John Updike, from his 1963 review of Paul Tillich’s Morality and Beyond:
[T]he net effect is one of ambiguity, even futility — as if the theologian were trying to revivify the Christian corpse with transfusions of Greek humanism, German metaphysics, and psychoanalytical theory. Terms like “grace” and “Will of God” walk through these pages as bloodless ghosts, transparent against the milky background of “beyond” and “being” that Tillich, God forbid, would confuse with the Christian faith.
— from “Tillich,” in Assorted Prose of John Updike (New York: Knopf, 1966), 220.
We too often toss around words like “spirit,” “grace,” “peace,” and “hope,” smooshing them all into some Christian-ese gobbledegook. This is not the Christian faith. The Bible will not let us have these ideas merely as ideas, as things. They are personal. Thus: “He himself is our peace” (Micah 5:5; Eph. 2:14) and “God is love” (1 John 4:8). Let’s not mess with ethereal virtues, no matter how Christianly gauzed. Leave ethereal virtues to vague saviors. Let’s not toy with bloodless ghosts, which time and time again only slip through our grasping fingers like smoke through pitchfork tines. All biblical virtues find their solidity in our real and risen Lord, Jesus the Christ. The Word is real and em(glorified)bodied!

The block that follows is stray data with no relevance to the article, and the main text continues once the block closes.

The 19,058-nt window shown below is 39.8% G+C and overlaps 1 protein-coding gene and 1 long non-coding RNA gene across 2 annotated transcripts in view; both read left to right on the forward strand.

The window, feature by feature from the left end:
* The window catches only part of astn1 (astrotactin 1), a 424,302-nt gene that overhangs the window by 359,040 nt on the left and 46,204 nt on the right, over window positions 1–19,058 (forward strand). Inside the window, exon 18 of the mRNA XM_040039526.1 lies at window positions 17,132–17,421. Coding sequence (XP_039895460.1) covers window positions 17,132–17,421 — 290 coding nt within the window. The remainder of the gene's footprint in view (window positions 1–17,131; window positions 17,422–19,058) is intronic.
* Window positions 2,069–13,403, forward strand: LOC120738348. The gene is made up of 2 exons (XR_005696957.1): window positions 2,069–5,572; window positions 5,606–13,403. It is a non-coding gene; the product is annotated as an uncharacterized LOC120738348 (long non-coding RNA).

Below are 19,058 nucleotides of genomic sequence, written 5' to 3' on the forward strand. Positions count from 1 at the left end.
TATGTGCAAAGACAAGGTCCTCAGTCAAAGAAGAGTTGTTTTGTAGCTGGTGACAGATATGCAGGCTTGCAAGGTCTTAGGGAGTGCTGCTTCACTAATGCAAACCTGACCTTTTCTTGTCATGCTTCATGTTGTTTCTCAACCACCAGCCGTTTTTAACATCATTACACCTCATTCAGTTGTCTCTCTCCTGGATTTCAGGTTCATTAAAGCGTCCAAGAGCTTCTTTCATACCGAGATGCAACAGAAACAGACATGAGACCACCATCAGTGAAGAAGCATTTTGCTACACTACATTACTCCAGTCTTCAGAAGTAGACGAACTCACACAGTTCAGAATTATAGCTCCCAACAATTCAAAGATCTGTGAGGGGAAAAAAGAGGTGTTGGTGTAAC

[R]emember that there isn’t a thing, a substance, or a “quasi-substance” called “grace.” All there is is the person of the Lord Jesus — “Christ clothed in the gospel,” as Calvin loved to put it. Grace is the grace of Jesus. If I can highlight the thought here: there is no “thing” that Jesus takes from Himself and then, as it were, hands over to me. There is only Jesus Himself.